If a player changes every garment after the 4th inning, is he still the same pitcher who started the game?

If a player changes every garment after the 4th inning, is he still the same pitcher who started the game?
Picture: Getty Images

Hey, CamSoda! I found someone else to add to your list.

I thought we were done with pitchers getting naked in the middle of games. I was thinking Max Scherzer and Sergio romoMLB’s tantrums after implementing its new guidelines for pitchers using foreign substances were going to be the end of it. It turns out I had it all wrong. All it took for Cincinnati’s Sonny Gray to don her birthday costume was a poor start and a bit of superstition.

Baseball players are arguably the most superstitious of athletes, right? You are not walking on the foul line while going on the court. You’re not talking about no-hitting matches or perfect matches when your pitcher throws one. You do not change equipment on a winning streak. And you don’t steal Jobu’s rum.

Other famous baseball superstitions include New York City Joe DiMaggio always having to touch second base before entering dugout, the longtime Yankees’ safety net Jorge Posada urinates on his hands frequently throughout the season thinking it would help remove calluses… and a lot of things involving chicken. from Boston Wade boggs needed to eat chicken before every game, and fellow veteran Matt Garza used to eat Popeye Chicken before every game he started. He even occasionally shared with his teammates. It’s a superstition I can take.

Sonny Gray doesn’t have a family superstition like that, however. After pitching four under-par innings against the Kansas City Royals last night, where Gray allowed two earned runs on seven hits and two walks, Gray left the assault field and headed for the shelter from the team. According to the man himself, Gray then took off every ounce of clothes he was wearing, changed all of his clothes except his cleats, and returned to take back the mound.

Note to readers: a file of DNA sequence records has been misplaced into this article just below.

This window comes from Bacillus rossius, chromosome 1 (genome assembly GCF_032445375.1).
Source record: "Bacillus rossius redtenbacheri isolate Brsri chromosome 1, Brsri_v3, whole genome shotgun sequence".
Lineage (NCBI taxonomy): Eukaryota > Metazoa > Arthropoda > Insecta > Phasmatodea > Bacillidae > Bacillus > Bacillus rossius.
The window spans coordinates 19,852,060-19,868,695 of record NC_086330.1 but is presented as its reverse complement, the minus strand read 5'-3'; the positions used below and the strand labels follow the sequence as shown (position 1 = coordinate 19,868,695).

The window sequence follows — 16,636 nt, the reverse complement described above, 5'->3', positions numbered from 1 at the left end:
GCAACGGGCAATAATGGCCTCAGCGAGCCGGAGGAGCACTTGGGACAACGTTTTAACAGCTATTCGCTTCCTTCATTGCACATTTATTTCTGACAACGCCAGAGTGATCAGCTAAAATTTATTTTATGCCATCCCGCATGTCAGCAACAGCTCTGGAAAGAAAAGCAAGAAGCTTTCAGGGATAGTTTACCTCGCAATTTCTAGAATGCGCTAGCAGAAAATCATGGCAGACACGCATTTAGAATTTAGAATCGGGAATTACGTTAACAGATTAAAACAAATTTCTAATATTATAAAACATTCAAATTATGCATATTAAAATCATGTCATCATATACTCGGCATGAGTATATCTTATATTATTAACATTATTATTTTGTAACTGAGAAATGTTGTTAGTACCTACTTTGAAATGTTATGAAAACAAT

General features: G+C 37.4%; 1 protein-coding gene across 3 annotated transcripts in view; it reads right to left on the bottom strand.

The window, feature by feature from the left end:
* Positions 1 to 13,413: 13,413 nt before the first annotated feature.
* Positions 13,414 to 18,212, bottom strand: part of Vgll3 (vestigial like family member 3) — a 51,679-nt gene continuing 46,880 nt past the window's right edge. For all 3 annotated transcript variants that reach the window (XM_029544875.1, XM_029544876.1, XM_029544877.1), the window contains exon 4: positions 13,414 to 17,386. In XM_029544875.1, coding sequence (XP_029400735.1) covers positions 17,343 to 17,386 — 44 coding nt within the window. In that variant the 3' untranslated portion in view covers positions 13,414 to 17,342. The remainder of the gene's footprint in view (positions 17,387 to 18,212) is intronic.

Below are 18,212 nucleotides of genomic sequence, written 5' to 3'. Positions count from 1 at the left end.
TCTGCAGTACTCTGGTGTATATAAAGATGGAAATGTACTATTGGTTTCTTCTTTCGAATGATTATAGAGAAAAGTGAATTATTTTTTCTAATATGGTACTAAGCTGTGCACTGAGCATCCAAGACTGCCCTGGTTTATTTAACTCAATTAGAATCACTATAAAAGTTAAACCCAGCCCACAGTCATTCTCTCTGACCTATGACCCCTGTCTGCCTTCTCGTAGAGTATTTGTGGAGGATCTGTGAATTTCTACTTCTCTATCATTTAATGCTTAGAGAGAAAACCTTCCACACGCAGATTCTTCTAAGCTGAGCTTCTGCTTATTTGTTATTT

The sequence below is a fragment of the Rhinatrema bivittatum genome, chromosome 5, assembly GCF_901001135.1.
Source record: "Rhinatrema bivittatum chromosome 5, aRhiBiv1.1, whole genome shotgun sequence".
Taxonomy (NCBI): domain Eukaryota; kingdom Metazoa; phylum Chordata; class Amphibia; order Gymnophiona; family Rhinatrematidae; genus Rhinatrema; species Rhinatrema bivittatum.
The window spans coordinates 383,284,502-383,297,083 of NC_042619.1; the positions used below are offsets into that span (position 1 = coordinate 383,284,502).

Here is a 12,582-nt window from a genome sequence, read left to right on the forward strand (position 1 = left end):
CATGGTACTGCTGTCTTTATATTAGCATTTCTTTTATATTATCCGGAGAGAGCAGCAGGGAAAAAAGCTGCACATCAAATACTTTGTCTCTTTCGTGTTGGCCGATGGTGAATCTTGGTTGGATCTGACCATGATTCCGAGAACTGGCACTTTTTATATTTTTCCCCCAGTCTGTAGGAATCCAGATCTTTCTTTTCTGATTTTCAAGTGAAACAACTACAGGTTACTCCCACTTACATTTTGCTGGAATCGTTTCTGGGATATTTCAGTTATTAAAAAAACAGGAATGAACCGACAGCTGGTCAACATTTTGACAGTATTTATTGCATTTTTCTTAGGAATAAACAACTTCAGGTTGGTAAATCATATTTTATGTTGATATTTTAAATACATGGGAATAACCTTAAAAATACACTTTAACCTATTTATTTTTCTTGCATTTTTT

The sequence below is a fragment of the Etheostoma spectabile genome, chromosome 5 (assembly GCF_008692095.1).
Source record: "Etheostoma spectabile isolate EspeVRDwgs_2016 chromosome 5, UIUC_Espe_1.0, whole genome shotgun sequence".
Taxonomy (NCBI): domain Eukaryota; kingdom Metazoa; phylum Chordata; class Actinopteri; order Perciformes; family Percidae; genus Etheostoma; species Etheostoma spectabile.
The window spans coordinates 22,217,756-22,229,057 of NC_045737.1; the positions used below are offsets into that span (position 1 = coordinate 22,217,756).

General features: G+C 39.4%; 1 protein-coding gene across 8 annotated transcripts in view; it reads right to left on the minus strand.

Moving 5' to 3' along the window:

The double All-Star Gray might just be the most superstitious person in the league right now. The only reason he didn’t change his cleats is because he “didn’t want to go out with white cleats.” But is it really superstitious if it works? Sonny Gray returned to the mound and struck out the next nine hitters he faced. He ended his night by pulling the team out in the seventh inning as his Reds made a comeback to give Gray his second win of the season.

Gray spent most of June on the IL, but excelled for the Reds when he was in good health this year. Despite holding a 2-4 record, Gray has a 3.19 ERA and is currently on track to match the highest strikeout rates per nine of her career. If baseball players are as superstitious as their reputation suggests, I wouldn’t be surprised if Gray decides to keep multiple outfit changes with him for every game he has to start. Then every time Gray clears a run, there’s a new uniform to change into. With this new strategy, Gray could be the most dominant pitcher in the league for the remainder of the season… but again, every time he changed his outfit it would take another substantive check from the umpires. It would get very boring very quickly. Guess it’s just a matter of whether Gray thinks it’s worth it, but based on how he played last night, I’d be willing to bet that he would gladly be checked every round though. that meant he wouldn’t allow any points. .

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